DOI: 10.14260/jemds/2014/2766


(1.) John Harper, Arnold Oranje and Neil Prose: Granuloma annulare-Textbook of Pediatric Dermatology. Vol. I; Edn-2nd, Blackwell Publishing, 2006, 889-900.

(2.) Wells RS, Smith MA. The natural history of granuloma annulare. Br J Dermatol 1963; 75: 199205.

(3.) Smith MD, Downie JB, DiCostanzo D. Granuloma annulare. Int J Dermatol 1997; 36: 326-33.

(4.) Dabski K, Winkelmenn RK. Generalised granuloma annulare: clinical & laboratory findings in 100 patients. J Am Acad Dermatol 1989; 20: 39-47.

(5.) Jain, S. and Stephens, C. (2004), Successful treatment of disseminated granuloma annulare with topical tacrolimus. British Journal of Dermatology, 150: 1042-1043. doi: 10.1111/j.1365-2133. 2004.

(6.) Tony Burns, Stephen Breathnach, Neil Cox and Christopher Griffiths: Granuloma annulareRook's Textbook of Dermatology. Vol-3; Edn-7th, Blackwell Publishing, 2004, 57.109-57.119.

(7.) Ahmed AA, Nordlind K, Schultzberg M, Liden S. Interleukin-1 alpha- and beta-, interleukin-6 and tumour necrosis factor-alpha-like immunoreactivities in chronic granulomatous skin conditions. Acta Derm Venereol (Stockh) 1994; 74: 435-40.

(8.) Modlin RL, Horwitz DA, Jordan RR et al. Immunopathologic demonstration of T-lymphocyte subpopulations and interleukin 2 in granuloma annulare. Pediatr Dermatol 1984; 2: 26-32.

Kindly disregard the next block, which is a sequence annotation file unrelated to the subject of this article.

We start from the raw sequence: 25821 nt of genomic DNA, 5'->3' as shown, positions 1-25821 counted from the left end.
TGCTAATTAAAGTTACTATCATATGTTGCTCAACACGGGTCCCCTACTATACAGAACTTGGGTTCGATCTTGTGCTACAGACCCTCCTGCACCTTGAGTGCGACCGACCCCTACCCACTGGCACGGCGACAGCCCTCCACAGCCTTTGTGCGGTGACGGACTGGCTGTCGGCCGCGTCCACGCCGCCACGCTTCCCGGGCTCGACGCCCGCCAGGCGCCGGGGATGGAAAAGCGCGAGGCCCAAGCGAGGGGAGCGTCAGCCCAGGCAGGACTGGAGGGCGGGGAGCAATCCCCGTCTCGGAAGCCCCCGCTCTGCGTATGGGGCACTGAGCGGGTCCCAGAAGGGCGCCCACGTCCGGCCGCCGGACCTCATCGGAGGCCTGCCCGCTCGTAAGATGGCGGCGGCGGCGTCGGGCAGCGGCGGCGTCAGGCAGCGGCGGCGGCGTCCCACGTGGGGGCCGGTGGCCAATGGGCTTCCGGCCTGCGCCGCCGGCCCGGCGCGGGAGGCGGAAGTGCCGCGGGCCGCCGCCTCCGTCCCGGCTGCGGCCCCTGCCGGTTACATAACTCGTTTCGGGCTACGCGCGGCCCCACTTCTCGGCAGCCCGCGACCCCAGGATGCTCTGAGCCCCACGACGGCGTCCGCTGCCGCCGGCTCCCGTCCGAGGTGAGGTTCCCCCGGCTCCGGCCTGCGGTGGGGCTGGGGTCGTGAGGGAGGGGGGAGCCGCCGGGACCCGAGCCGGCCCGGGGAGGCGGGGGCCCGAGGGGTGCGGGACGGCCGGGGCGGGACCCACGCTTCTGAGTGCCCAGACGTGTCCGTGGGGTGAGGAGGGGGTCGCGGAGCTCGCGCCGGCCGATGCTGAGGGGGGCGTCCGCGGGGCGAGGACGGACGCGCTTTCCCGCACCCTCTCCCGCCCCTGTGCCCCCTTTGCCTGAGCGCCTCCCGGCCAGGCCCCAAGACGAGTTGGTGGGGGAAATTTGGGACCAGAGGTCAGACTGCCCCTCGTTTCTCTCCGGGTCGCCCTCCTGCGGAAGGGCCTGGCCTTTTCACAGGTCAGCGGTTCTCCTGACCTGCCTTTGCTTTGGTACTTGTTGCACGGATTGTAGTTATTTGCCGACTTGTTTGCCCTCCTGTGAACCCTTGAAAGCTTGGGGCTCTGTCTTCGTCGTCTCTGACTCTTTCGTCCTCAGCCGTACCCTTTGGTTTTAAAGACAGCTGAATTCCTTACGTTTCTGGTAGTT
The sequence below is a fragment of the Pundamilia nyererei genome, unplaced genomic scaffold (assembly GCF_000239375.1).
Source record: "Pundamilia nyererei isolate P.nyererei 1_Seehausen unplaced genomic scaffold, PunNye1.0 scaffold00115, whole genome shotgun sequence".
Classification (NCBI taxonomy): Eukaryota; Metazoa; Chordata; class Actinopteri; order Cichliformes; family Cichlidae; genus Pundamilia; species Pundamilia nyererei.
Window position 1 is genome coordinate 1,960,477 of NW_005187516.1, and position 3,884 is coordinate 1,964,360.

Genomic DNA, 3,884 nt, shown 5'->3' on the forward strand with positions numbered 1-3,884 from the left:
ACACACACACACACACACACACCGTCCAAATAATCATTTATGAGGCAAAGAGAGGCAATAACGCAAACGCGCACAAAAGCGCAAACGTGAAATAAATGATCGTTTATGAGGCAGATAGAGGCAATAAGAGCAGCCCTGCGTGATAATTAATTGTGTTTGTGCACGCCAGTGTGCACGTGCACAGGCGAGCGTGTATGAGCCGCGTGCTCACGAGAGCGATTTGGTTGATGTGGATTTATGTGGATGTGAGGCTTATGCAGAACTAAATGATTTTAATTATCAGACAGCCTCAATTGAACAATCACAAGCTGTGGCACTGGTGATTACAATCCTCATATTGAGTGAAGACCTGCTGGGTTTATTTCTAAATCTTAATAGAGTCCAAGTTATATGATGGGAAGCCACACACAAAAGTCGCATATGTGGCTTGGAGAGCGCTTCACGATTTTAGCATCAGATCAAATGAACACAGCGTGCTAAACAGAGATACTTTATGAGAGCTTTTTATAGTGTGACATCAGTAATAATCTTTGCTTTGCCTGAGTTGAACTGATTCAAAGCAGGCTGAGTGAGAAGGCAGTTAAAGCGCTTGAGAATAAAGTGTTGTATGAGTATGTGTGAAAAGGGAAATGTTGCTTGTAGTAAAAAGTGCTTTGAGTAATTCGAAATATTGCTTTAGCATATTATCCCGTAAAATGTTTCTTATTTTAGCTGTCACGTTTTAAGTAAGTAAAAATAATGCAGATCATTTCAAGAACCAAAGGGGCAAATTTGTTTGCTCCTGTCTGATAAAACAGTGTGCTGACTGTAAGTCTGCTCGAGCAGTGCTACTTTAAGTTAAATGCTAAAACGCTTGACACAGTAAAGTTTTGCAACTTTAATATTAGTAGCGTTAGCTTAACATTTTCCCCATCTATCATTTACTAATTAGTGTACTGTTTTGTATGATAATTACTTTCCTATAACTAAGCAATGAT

(9.) Mempel M, Musette P, Flageul B et al. T-cell receptor repertoire and cytokine pattern in granuloma annulare: defining a particular type of cutaneous granulomatous inflammation. J Invest Dermatol 2002; 118: 957-66.

(10.) Kang S, Lucky AW, Parser D et al. Tacrolimus ointment study group. Long term safety and efficacy of tacrolimus ointment in the treatment of atopic dermatitis in children. J Am Acad Dermatol 2001; 44: S58-64.

(11.) Tocci MJ, Matkovich DA, Collier KA et al. The immunosuppressant FK506 selectively inhibits expression of early T cell activation genes. J Immunol 1989; 143: 718-26.

(12.) Ehrchen J, Sunderkotter C, Luger T, Steinhoff M. Calcineurin inhibitors for the treatment of atopic dermatitis. Expert Opin Pharmacother 2008; 9: 3009-3023. Rallis E, Korfitis C, Gregoriou S, Rigopoulos D. Assigning new roles to topical tacrolimus. Expert Opin Invest Drugs 2007; 16: 1267-1276.

(13.) Carroll CL, Fleischer AB Jr. Tacrolimus ointment: the treatment of atopic dermatitis and other inflammatory cutaneous disease. Expert Opin Pharmacother 2004; 5: 2127-2137.


[1.] Lakshman Das

[2.] Gautam Mazumder


[1.] Assistant Professor, Department of Pharmacology, Tripura Medical College and Dr. B. R. Ambedker Memorial Teaching Hospital, Hapania, Agartala, Tripura.

[2.] Associate Professor, Department of Dermatology, Tripura Medical College and Dr. B. R. Ambedker Memorial Teaching Hospital, Hapania, Agartala, Tripura.


Dr. Lakshman Das, Assistant Professor, Department of Pharmacology, Tripura Medical College and Dr. B. R. Ambedker Memorial Teaching Hospital, Hapania, Agartala, Tripura.


Date of Submission: 22/05/2014. Date of Peer Review: 23/05/2014. Date of Acceptance: 28/05/2014. Date of Publishing: 07/06/2014.
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Title Annotation:CASE REPORT
Author:Das, Lakshman; Mazumder, Gautam
Publication:Journal of Evolution of Medical and Dental Sciences
Date:Jun 9, 2014